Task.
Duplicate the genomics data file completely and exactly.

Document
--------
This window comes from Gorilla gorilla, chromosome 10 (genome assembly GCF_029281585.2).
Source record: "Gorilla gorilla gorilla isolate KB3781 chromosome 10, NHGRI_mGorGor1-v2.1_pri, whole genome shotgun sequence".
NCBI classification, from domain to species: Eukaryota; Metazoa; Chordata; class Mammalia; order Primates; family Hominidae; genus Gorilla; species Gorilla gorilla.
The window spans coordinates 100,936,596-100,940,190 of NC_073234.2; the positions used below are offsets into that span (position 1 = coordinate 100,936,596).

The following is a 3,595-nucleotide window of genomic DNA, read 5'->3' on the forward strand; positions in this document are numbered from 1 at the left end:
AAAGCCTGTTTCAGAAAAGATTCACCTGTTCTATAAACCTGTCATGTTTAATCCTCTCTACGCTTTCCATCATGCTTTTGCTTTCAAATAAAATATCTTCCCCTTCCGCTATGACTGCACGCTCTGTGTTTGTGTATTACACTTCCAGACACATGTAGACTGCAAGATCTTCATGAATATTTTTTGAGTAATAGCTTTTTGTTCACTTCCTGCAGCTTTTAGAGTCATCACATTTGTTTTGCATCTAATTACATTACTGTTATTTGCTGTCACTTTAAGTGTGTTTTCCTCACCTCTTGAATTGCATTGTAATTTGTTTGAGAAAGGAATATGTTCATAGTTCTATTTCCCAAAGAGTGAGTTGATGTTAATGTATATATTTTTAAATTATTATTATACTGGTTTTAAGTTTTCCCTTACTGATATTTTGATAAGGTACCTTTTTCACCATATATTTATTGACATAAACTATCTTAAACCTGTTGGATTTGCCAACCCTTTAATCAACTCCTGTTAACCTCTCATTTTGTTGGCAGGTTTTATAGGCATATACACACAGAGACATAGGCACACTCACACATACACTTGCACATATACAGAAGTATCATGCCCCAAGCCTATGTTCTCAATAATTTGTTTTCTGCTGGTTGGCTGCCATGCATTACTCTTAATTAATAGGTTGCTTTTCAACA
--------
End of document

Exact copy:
This window comes from Gorilla gorilla, chromosome 10 (genome assembly GCF_029281585.2).
Source record: "Gorilla gorilla gorilla isolate KB3781 chromosome 10, NHGRI_mGorGor1-v2.1_pri, whole genome shotgun sequence".
NCBI classification, from domain to species: Eukaryota; Metazoa; Chordata; class Mammalia; order Primates; family Hominidae; genus Gorilla; species Gorilla gorilla.
The window spans coordinates 100,936,596-100,940,190 of NC_073234.2; the positions used below are offsets into that span (position 1 = coordinate 100,936,596).

The following is a 3,595-nucleotide window of genomic DNA, read 5'->3' on the forward strand; positions in this document are numbered from 1 at the left end:
AAAGCCTGTTTCAGAAAAGATTCACCTGTTCTATAAACCTGTCATGTTTAATCCTCTCTACGCTTTCCATCATGCTTTTGCTTTCAAATAAAATATCTTCCCCTTCCGCTATGACTGCACGCTCTGTGTTTGTGTATTACACTTCCAGACACATGTAGACTGCAAGATCTTCATGAATATTTTTTGAGTAATAGCTTTTTGTTCACTTCCTGCAGCTTTTAGAGTCATCACATTTGTTTTGCATCTAATTACATTACTGTTATTTGCTGTCACTTTAAGTGTGTTTTCCTCACCTCTTGAATTGCATTGTAATTTGTTTGAGAAAGGAATATGTTCATAGTTCTATTTCCCAAAGAGTGAGTTGATGTTAATGTATATATTTTTAAATTATTATTATACTGGTTTTAAGTTTTCCCTTACTGATATTTTGATAAGGTACCTTTTTCACCATATATTTATTGACATAAACTATCTTAAACCTGTTGGATTTGCCAACCCTTTAATCAACTCCTGTTAACCTCTCATTTTGTTGGCAGGTTTTATAGGCATATACACACAGAGACATAGGCACACTCACACATACACTTGCACATATACAGAAGTATCATGCCCCAAGCCTATGTTCTCAATAATTTGTTTTCTGCTGGTTGGCTGCCATGCATTACTCTTAATTAATAGGTTGCTTTTCAACA